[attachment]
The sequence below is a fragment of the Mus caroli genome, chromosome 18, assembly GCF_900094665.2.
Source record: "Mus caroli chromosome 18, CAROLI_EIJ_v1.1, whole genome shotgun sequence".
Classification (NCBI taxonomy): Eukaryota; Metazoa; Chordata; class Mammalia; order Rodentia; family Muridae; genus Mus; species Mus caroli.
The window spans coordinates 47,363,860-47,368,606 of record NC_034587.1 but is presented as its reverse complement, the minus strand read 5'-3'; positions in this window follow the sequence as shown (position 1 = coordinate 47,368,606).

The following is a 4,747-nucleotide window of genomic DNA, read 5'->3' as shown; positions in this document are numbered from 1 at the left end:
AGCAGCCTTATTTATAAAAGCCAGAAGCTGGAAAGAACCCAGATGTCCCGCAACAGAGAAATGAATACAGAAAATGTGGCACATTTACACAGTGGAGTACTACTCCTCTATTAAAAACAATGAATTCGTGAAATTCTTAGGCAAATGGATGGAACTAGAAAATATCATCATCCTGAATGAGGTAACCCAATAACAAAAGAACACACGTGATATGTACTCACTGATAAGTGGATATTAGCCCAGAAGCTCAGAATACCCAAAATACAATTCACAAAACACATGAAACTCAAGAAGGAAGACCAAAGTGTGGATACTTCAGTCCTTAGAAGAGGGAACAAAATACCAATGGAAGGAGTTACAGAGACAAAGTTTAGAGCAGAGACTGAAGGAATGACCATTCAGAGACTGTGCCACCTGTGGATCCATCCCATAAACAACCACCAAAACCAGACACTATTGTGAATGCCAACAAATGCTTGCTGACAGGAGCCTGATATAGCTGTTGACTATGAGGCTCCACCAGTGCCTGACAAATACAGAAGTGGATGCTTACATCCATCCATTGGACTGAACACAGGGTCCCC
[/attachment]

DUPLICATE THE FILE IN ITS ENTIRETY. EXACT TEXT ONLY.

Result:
The sequence below is a fragment of the Mus caroli genome, chromosome 18, assembly GCF_900094665.2.
Source record: "Mus caroli chromosome 18, CAROLI_EIJ_v1.1, whole genome shotgun sequence".
Classification (NCBI taxonomy): Eukaryota; Metazoa; Chordata; class Mammalia; order Rodentia; family Muridae; genus Mus; species Mus caroli.
The window spans coordinates 47,363,860-47,368,606 of record NC_034587.1 but is presented as its reverse complement, the minus strand read 5'-3'; positions in this window follow the sequence as shown (position 1 = coordinate 47,368,606).

The following is a 4,747-nucleotide window of genomic DNA, read 5'->3' as shown; positions in this document are numbered from 1 at the left end:
AGCAGCCTTATTTATAAAAGCCAGAAGCTGGAAAGAACCCAGATGTCCCGCAACAGAGAAATGAATACAGAAAATGTGGCACATTTACACAGTGGAGTACTACTCCTCTATTAAAAACAATGAATTCGTGAAATTCTTAGGCAAATGGATGGAACTAGAAAATATCATCATCCTGAATGAGGTAACCCAATAACAAAAGAACACACGTGATATGTACTCACTGATAAGTGGATATTAGCCCAGAAGCTCAGAATACCCAAAATACAATTCACAAAACACATGAAACTCAAGAAGGAAGACCAAAGTGTGGATACTTCAGTCCTTAGAAGAGGGAACAAAATACCAATGGAAGGAGTTACAGAGACAAAGTTTAGAGCAGAGACTGAAGGAATGACCATTCAGAGACTGTGCCACCTGTGGATCCATCCCATAAACAACCACCAAAACCAGACACTATTGTGAATGCCAACAAATGCTTGCTGACAGGAGCCTGATATAGCTGTTGACTATGAGGCTCCACCAGTGCCTGACAAATACAGAAGTGGATGCTTACATCCATCCATTGGACTGAACACAGGGTCCCC